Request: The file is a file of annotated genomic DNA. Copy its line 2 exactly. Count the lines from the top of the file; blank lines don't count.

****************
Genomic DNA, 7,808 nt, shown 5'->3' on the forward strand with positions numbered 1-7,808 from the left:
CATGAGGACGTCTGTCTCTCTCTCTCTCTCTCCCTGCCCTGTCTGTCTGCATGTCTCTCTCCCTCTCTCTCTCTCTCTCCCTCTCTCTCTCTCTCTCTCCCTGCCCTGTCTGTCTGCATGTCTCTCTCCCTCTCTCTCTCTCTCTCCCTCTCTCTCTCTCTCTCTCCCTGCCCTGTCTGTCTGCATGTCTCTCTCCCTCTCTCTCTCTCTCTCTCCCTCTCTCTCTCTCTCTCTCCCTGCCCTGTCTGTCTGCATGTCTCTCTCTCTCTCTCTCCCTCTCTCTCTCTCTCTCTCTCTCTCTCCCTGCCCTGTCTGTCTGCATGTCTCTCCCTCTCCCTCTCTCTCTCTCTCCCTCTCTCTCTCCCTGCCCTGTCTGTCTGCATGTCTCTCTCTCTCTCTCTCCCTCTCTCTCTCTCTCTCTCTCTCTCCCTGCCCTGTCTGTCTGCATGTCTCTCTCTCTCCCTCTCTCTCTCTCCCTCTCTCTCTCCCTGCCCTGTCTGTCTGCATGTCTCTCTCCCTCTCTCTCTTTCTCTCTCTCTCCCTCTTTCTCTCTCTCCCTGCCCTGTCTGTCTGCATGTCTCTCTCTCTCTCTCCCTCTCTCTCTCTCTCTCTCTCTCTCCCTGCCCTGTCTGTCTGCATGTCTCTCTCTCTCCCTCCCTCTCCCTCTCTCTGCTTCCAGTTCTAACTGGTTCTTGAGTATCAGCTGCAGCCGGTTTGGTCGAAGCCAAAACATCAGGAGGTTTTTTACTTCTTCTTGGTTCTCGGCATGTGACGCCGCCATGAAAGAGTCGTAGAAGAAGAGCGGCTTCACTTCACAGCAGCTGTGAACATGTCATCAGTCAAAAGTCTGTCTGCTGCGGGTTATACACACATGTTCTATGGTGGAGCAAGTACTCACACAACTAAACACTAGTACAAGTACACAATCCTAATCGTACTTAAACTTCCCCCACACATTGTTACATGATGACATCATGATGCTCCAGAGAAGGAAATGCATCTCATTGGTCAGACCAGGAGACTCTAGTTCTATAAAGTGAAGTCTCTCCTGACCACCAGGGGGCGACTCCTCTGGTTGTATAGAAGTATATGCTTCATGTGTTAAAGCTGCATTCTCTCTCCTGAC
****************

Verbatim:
CATGAGGACGTCTGTCTCTCTCTCTCTCTCTCCCTGCCCTGTCTGTCTGCATGTCTCTCTCCCTCTCTCTCTCTCTCTCCCTCTCTCTCTCTCTCTCTCCCTGCCCTGTCTGTCTGCATGTCTCTCTCCCTCTCTCTCTCTCTCTCCCTCTCTCTCTCTCTCTCTCCCTGCCCTGTCTGTCTGCATGTCTCTCTCCCTCTCTCTCTCTCTCTCTCCCTCTCTCTCTCTCTCTCTCCCTGCCCTGTCTGTCTGCATGTCTCTCTCTCTCTCTCTCCCTCTCTCTCTCTCTCTCTCTCTCTCTCCCTGCCCTGTCTGTCTGCATGTCTCTCCCTCTCCCTCTCTCTCTCTCTCCCTCTCTCTCTCCCTGCCCTGTCTGTCTGCATGTCTCTCTCTCTCTCTCTCCCTCTCTCTCTCTCTCTCTCTCTCTCCCTGCCCTGTCTGTCTGCATGTCTCTCTCTCTCCCTCTCTCTCTCTCCCTCTCTCTCTCCCTGCCCTGTCTGTCTGCATGTCTCTCTCCCTCTCTCTCTTTCTCTCTCTCTCCCTCTTTCTCTCTCTCCCTGCCCTGTCTGTCTGCATGTCTCTCTCTCTCTCTCCCTCTCTCTCTCTCTCTCTCTCTCTCCCTGCCCTGTCTGTCTGCATGTCTCTCTCTCTCCCTCCCTCTCCCTCTCTCTGCTTCCAGTTCTAACTGGTTCTTGAGTATCAGCTGCAGCCGGTTTGGTCGAAGCCAAAACATCAGGAGGTTTTTTACTTCTTCTTGGTTCTCGGCATGTGACGCCGCCATGAAAGAGTCGTAGAAGAAGAGCGGCTTCACTTCACAGCAGCTGTGAACATGTCATCAGTCAAAAGTCTGTCTGCTGCGGGTTATACACACATGTTCTATGGTGGAGCAAGTACTCACACAACTAAACACTAGTACAAGTACACAATCCTAATCGTACTTAAACTTCCCCCACACATTGTTACATGATGACATCATGATGCTCCAGAGAAGGAAATGCATCTCATTGGTCAGACCAGGAGACTCTAGTTCTATAAAGTGAAGTCTCTCCTGACCACCAGGGGGCGACTCCTCTGGTTGTATAGAAGTATATGCTTCATGTGTTAAAGCTGCATTCTCTCTCCTGAC